"Whey you do it," Jay Connelly of Glenn Dale was saying as he practices his new talent on ice skates at Fort DuPont Ice Rink, "you shouldn't get frustrated. You shouldn't say 'I can't do it,' because you can."

"You've learned that, eh?" coach Neil Desmond chuckled, his smile reflecting price in his 16-year-old student, a special Olympian.

Jay is one of 80 or so handicapped or disturbed youngsters participating in an experimental ice skating and skiing program organized by the D.C. Special Olympics Committee and the Ski Club of Washington. Twice a month students from three area schools gather at the Southeast Washington rink for two-hour free skates and instructional sessions with Special Olympic and Ski Club volunteers.

"It's amazing, the confidence they have developed," D.C. Special Olympics head Ron Beard said. "Special Olympics started several years ago with track and field. Then as we progressed we felt we couldn't work on physical fitness with only one activity.

"We have since added others and this is an experimental program of ice skating and skiing. Based on the results so far, we plan on expanding this program. We're going to start it up again, but much earlier next fall."

On the ice you could watch the children develop before your eyes. After a few minutes of exercise accompanied by piped organ music, those who had timidly set forth on wobbly ankles were calmly gliding about the rink.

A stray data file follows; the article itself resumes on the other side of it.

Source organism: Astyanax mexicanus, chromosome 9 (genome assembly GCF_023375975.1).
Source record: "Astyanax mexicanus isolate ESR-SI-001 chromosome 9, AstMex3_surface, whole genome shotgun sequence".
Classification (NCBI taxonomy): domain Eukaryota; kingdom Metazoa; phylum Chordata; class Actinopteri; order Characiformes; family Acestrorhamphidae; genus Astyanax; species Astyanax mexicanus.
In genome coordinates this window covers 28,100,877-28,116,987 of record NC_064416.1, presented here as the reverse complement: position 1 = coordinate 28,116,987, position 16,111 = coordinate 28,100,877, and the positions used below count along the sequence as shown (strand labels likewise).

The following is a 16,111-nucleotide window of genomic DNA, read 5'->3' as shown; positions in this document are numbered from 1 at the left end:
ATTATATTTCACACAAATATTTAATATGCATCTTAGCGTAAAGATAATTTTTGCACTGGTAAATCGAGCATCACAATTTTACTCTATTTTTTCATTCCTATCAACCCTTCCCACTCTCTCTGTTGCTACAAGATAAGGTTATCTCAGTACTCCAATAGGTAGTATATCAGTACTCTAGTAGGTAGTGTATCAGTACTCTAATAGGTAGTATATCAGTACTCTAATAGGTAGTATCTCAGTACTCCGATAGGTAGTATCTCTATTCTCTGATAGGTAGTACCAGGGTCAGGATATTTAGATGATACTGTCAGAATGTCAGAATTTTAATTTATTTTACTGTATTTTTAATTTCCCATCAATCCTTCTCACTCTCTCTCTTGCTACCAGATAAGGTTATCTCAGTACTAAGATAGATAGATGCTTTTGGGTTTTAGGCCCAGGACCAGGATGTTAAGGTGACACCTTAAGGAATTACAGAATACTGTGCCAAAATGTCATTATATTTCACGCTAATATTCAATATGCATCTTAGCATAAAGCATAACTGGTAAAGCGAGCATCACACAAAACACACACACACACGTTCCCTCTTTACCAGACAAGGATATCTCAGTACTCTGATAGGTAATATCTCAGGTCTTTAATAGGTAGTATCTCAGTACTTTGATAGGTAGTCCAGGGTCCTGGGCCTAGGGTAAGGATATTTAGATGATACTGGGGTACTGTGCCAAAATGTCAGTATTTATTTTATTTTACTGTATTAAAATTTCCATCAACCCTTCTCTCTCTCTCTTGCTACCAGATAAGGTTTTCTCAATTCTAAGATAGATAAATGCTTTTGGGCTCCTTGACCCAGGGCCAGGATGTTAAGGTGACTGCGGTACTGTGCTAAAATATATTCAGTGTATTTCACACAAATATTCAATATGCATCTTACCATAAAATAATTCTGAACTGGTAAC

As confidence developed races began and fanciful figures were cut ("that's a figure 1," someone called). Some who had abandoned the steadying influence of a volunteer instructor decided to challenge the resident expert for "king of the rink."

Resident expert Bryan Watson, who makes his living playing hockey with the Washington Capitals, handled the challenge easily enough, skating backward circles around the youngsters.

Watson came to Washington from Detroit, where he was chairman of the Michigan Special Olympics. He and his wife, Lindy, have worked with Specail Olympics since 1969.

"As soon as we got situated here we knew we had to get involved. Working with the kids, you learn that they'll try anything if they can overcome the fear of it," Watson said.

"From week to week you can see so much change," Lindy Watson added. She pointed to one small girl slowly skating. "She's proved herself. She's laughing and giggling. Once they get the confidence, they can do anything."

"I want to be an ice skater," Charlotte Pearson, 19, a student at Occupational Training Center, declared midway through the session. "Don't they have schools for ice skaters? I like skating because its good exercise. It helps keep me shape for the track season. I wish all the other kids from my school could come out to skate."

"Skating is something like roller skating," said Tony Wright, 15, of Washington. "It's something like basketball to me. You go out to have a good time, enjoy yourself. You fal down a little bit, but it's fun.

"Our job with these kids is not that different than anyone else working with kids, but it's probably more rewarding," said Desmond. "For me there is a certain sense of joy you get from watching the children's accomplishments. Each child is an individual and their interest in sports depends on each child. But we've gottenkids involved with skating that weren't interested in sports."

It's cold in this place!" one child complained as he skated by.

"Of course," Desmond called out, "Of course it's cold in this place. It's supposed to be cold. Otherwise you'd be skating in a swimming pool."